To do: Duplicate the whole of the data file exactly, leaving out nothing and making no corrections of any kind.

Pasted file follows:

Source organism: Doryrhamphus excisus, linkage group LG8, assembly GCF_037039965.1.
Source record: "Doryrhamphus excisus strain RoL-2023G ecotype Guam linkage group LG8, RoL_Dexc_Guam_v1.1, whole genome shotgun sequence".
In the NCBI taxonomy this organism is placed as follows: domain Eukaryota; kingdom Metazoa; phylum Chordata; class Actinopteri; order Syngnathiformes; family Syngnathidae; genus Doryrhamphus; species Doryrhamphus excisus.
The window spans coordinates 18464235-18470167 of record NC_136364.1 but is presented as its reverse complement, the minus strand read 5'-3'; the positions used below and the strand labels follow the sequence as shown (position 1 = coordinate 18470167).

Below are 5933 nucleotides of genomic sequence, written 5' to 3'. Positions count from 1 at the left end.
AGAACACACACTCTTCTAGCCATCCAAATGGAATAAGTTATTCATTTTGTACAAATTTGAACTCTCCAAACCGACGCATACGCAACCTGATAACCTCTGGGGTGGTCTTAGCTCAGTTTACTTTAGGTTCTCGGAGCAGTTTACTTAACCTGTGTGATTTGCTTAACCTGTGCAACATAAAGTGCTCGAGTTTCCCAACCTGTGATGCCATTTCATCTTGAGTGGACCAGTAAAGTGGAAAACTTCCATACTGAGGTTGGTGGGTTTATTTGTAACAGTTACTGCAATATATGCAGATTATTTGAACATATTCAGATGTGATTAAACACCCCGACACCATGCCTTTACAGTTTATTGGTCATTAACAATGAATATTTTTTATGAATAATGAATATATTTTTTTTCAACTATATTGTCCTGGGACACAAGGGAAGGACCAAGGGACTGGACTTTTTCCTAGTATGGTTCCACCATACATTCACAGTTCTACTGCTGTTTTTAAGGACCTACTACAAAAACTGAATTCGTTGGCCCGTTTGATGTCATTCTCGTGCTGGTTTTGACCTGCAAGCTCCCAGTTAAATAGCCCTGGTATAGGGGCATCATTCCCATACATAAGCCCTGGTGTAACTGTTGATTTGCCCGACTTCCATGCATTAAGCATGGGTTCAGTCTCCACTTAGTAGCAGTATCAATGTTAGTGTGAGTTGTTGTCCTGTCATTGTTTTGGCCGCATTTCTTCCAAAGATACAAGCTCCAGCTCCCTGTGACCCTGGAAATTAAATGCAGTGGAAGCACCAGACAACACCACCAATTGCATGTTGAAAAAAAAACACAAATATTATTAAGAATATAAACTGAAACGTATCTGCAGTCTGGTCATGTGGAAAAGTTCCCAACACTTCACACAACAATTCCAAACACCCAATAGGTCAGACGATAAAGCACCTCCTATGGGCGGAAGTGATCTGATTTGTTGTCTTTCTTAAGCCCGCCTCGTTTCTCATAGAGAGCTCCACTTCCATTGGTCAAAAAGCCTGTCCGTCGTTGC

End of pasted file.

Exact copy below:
Source organism: Doryrhamphus excisus, linkage group LG8, assembly GCF_037039965.1.
Source record: "Doryrhamphus excisus strain RoL-2023G ecotype Guam linkage group LG8, RoL_Dexc_Guam_v1.1, whole genome shotgun sequence".
In the NCBI taxonomy this organism is placed as follows: domain Eukaryota; kingdom Metazoa; phylum Chordata; class Actinopteri; order Syngnathiformes; family Syngnathidae; genus Doryrhamphus; species Doryrhamphus excisus.
The window spans coordinates 18464235-18470167 of record NC_136364.1 but is presented as its reverse complement, the minus strand read 5'-3'; the positions used below and the strand labels follow the sequence as shown (position 1 = coordinate 18470167).

Below are 5933 nucleotides of genomic sequence, written 5' to 3'. Positions count from 1 at the left end.
AGAACACACACTCTTCTAGCCATCCAAATGGAATAAGTTATTCATTTTGTACAAATTTGAACTCTCCAAACCGACGCATACGCAACCTGATAACCTCTGGGGTGGTCTTAGCTCAGTTTACTTTAGGTTCTCGGAGCAGTTTACTTAACCTGTGTGATTTGCTTAACCTGTGCAACATAAAGTGCTCGAGTTTCCCAACCTGTGATGCCATTTCATCTTGAGTGGACCAGTAAAGTGGAAAACTTCCATACTGAGGTTGGTGGGTTTATTTGTAACAGTTACTGCAATATATGCAGATTATTTGAACATATTCAGATGTGATTAAACACCCCGACACCATGCCTTTACAGTTTATTGGTCATTAACAATGAATATTTTTTATGAATAATGAATATATTTTTTTTCAACTATATTGTCCTGGGACACAAGGGAAGGACCAAGGGACTGGACTTTTTCCTAGTATGGTTCCACCATACATTCACAGTTCTACTGCTGTTTTTAAGGACCTACTACAAAAACTGAATTCGTTGGCCCGTTTGATGTCATTCTCGTGCTGGTTTTGACCTGCAAGCTCCCAGTTAAATAGCCCTGGTATAGGGGCATCATTCCCATACATAAGCCCTGGTGTAACTGTTGATTTGCCCGACTTCCATGCATTAAGCATGGGTTCAGTCTCCACTTAGTAGCAGTATCAATGTTAGTGTGAGTTGTTGTCCTGTCATTGTTTTGGCCGCATTTCTTCCAAAGATACAAGCTCCAGCTCCCTGTGACCCTGGAAATTAAATGCAGTGGAAGCACCAGACAACACCACCAATTGCATGTTGAAAAAAAAACACAAATATTATTAAGAATATAAACTGAAACGTATCTGCAGTCTGGTCATGTGGAAAAGTTCCCAACACTTCACACAACAATTCCAAACACCCAATAGGTCAGACGATAAAGCACCTCCTATGGGCGGAAGTGATCTGATTTGTTGTCTTTCTTAAGCCCGCCTCGTTTCTCATAGAGAGCTCCACTTCCATTGGTCAAAAAGCCTGTCCGTCGTTGC